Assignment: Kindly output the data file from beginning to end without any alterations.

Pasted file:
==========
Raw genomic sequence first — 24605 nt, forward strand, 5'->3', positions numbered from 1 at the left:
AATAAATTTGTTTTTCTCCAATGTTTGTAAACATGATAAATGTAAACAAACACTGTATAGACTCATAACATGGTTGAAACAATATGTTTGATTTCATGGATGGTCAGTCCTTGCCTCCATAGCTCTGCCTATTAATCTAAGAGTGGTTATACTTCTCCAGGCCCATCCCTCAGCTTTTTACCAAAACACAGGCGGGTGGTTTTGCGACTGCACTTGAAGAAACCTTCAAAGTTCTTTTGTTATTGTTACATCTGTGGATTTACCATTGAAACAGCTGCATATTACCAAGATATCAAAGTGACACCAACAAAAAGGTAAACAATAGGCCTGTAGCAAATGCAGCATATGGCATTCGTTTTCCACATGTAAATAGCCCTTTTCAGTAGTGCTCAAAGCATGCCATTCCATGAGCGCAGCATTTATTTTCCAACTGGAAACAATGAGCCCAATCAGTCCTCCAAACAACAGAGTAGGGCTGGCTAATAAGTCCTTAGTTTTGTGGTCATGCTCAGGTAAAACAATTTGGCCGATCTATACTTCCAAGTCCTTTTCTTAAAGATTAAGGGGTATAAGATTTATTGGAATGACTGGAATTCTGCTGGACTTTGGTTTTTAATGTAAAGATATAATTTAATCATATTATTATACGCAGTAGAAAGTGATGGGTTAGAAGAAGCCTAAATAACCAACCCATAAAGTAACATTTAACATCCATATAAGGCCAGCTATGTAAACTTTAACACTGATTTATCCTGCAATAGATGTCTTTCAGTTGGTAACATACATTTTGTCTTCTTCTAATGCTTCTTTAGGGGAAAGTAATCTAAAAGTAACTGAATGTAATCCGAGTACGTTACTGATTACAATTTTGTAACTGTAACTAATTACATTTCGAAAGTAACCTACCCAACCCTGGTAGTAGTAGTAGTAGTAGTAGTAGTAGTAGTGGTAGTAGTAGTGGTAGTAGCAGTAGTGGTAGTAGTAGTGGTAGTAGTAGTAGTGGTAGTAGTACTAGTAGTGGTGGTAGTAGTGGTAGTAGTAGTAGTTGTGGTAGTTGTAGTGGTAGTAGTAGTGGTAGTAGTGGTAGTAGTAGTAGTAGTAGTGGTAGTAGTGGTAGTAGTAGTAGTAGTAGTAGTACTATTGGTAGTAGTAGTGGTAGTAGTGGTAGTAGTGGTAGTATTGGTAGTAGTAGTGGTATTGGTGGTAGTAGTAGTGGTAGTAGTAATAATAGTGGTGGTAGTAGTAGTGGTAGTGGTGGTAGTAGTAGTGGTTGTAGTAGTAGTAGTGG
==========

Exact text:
Raw genomic sequence first — 24605 nt, forward strand, 5'->3', positions numbered from 1 at the left:
AATAAATTTGTTTTTCTCCAATGTTTGTAAACATGATAAATGTAAACAAACACTGTATAGACTCATAACATGGTTGAAACAATATGTTTGATTTCATGGATGGTCAGTCCTTGCCTCCATAGCTCTGCCTATTAATCTAAGAGTGGTTATACTTCTCCAGGCCCATCCCTCAGCTTTTTACCAAAACACAGGCGGGTGGTTTTGCGACTGCACTTGAAGAAACCTTCAAAGTTCTTTTGTTATTGTTACATCTGTGGATTTACCATTGAAACAGCTGCATATTACCAAGATATCAAAGTGACACCAACAAAAAGGTAAACAATAGGCCTGTAGCAAATGCAGCATATGGCATTCGTTTTCCACATGTAAATAGCCCTTTTCAGTAGTGCTCAAAGCATGCCATTCCATGAGCGCAGCATTTATTTTCCAACTGGAAACAATGAGCCCAATCAGTCCTCCAAACAACAGAGTAGGGCTGGCTAATAAGTCCTTAGTTTTGTGGTCATGCTCAGGTAAAACAATTTGGCCGATCTATACTTCCAAGTCCTTTTCTTAAAGATTAAGGGGTATAAGATTTATTGGAATGACTGGAATTCTGCTGGACTTTGGTTTTTAATGTAAAGATATAATTTAATCATATTATTATACGCAGTAGAAAGTGATGGGTTAGAAGAAGCCTAAATAACCAACCCATAAAGTAACATTTAACATCCATATAAGGCCAGCTATGTAAACTTTAACACTGATTTATCCTGCAATAGATGTCTTTCAGTTGGTAACATACATTTTGTCTTCTTCTAATGCTTCTTTAGGGGAAAGTAATCTAAAAGTAACTGAATGTAATCCGAGTACGTTACTGATTACAATTTTGTAACTGTAACTAATTACATTTCGAAAGTAACCTACCCAACCCTGGTAGTAGTAGTAGTAGTAGTAGTAGTAGTAGTGGTAGTAGTAGTGGTAGTAGCAGTAGTGGTAGTAGTAGTGGTAGTAGTAGTAGTGGTAGTAGTACTAGTAGTGGTGGTAGTAGTGGTAGTAGTAGTAGTTGTGGTAGTTGTAGTGGTAGTAGTAGTGGTAGTAGTGGTAGTAGTAGTAGTAGTAGTGGTAGTAGTGGTAGTAGTAGTAGTAGTAGTAGTACTATTGGTAGTAGTAGTGGTAGTAGTGGTAGTAGTGGTAGTATTGGTAGTAGTAGTGGTATTGGTGGTAGTAGTAGTGGTAGTAGTAATAATAGTGGTGGTAGTAGTAGTGGTAGTGGTGGTAGTAGTAGTGGTTGTAGTAGTAGTAGTGG